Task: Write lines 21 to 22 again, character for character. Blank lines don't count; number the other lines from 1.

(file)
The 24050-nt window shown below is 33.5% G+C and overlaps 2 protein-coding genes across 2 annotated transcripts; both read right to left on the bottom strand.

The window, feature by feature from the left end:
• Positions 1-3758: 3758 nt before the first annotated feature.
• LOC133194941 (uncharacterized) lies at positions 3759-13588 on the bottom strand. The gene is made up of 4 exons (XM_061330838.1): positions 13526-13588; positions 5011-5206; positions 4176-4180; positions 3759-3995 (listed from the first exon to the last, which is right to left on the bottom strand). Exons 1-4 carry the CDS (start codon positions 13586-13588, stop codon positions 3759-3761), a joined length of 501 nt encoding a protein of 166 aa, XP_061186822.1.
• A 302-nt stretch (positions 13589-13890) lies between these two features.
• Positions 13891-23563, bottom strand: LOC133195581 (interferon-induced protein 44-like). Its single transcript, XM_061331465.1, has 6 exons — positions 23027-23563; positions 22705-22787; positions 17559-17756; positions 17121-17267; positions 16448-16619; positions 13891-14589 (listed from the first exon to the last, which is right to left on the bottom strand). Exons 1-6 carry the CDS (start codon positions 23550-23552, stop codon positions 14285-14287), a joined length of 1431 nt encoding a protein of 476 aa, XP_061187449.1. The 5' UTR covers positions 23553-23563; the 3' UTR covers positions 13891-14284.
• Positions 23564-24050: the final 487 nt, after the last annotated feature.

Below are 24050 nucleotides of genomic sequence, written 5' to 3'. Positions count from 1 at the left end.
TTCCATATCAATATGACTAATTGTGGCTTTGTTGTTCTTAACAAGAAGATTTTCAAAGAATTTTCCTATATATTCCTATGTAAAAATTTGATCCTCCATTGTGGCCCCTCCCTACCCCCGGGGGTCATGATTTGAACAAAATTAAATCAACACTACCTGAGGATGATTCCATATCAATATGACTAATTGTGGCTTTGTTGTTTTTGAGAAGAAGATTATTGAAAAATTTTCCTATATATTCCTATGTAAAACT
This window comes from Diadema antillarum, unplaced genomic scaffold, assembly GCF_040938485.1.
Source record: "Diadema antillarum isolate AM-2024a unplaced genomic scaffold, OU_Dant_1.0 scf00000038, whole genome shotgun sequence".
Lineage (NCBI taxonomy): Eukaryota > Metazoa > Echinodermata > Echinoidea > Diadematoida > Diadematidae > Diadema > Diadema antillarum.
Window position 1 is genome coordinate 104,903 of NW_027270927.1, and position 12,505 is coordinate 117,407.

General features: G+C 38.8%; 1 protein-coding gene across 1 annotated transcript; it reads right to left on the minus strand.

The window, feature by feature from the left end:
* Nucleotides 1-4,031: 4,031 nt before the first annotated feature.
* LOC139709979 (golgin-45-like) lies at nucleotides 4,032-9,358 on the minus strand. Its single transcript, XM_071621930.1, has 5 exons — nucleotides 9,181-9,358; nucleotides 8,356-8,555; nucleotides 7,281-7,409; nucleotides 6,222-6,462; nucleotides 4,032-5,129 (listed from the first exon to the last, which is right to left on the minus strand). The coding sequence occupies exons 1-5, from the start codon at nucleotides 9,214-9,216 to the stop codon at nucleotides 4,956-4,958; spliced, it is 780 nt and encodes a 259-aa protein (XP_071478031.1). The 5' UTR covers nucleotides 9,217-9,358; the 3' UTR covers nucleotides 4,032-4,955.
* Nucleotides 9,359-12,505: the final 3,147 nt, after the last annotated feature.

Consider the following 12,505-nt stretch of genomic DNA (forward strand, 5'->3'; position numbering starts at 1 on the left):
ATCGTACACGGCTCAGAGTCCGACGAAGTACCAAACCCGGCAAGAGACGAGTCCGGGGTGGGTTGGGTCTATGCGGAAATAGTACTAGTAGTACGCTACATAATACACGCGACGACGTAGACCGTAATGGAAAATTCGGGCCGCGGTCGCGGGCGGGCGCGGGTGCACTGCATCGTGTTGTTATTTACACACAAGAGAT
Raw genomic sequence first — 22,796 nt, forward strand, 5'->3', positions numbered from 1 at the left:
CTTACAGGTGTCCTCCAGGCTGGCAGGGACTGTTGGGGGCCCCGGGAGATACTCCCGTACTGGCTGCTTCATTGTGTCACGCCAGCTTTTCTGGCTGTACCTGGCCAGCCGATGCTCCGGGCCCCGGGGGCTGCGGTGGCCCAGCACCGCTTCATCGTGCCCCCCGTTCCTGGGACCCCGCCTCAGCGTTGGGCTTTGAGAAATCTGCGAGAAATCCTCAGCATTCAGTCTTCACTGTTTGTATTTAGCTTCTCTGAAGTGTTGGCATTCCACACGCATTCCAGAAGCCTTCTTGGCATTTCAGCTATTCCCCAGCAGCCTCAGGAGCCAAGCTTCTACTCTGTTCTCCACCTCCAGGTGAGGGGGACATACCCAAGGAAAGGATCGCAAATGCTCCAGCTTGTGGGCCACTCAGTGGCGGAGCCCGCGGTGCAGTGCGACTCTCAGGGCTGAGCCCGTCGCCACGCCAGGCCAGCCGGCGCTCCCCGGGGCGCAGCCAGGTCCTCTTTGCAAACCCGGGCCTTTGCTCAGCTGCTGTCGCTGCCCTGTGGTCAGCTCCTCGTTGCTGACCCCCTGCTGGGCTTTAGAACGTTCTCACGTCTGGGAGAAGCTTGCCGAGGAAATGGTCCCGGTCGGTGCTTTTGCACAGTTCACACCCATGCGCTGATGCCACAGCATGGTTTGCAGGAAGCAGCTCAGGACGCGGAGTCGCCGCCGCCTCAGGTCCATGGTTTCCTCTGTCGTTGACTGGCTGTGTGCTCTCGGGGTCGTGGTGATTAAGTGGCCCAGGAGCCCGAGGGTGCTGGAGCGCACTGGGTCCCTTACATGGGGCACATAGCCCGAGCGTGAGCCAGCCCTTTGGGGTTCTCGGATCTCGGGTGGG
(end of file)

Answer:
Raw genomic sequence first — 22,796 nt, forward strand, 5'->3', positions numbered from 1 at the left:
CTTACAGGTGTCCTCCAGGCTGGCAGGGACTGTTGGGGGCCCCGGGAGATACTCCCGTACTGGCTGCTTCATTGTGTCACGCCAGCTTTTCTGGCTGTACCTGGCCAGCCGATGCTCCGGGCCCCGGGGGCTGCGGTGGCCCAGCACCGCTTCATCGTGCCCCCCGTTCCTGGGACCCCGCCTCAGCGTTGGGCTTTGAGAAATCTGCGAGAAATCCTCAGCATTCAGTCTTCACTGTTTGTATTTAGCTTCTCTGAAGTGTTGGCATTCCACACGCATTCCAGAAGCCTTCTTGGCATTTCAGCTATTCCCCAGCAGCCTCAGGAGCCAAGCTTCTACTCTGTTCTCCACCTCCAGGTGAGGGGGACATACCCAAGGAAAGGATCGCAAATGCTCCAGCTTGTGGGCCACTCAGTGGCGGAGCCCGCGGTGCAGTGCGACTCTCAGGGCTGAGCCCGTCGCCACGCCAGGCCAGCCGGCGCTCCCCGGGGCGCAGCCAGGTCCTCTTTGCAAACCCGGGCCTTTGCTCAGCTGCTGTCGCTGCCCTGTGGTCAGCTCCTCGTTGCTGACCCCCTGCTGGGCTTTAGAACGTTCTCACGTCTGGGAGAAGCTTGCCGAGGAAATGGTCCCGGTCGGTGCTTTTGCACAGTTCACACCCATGCGCTGATGCCACAGCATGGTTTGCAGGAAGCAGCTCAGGACGCGGAGTCGCCGCCGCCTCAGGTCCATGGTTTCCTCTGTCGTTGACTGGCTGTGTGCTCTCGGGGTCGTGGTGATTAAGTGGCCCAGGAGCCCGAGGGTGCTGGAGCGCACTGGGTCCCTTACATGGGGCACATAGCCCGAGCGTGAGCCAGCCCTTTGGGGTTCTCGGATCTCGGGTGGG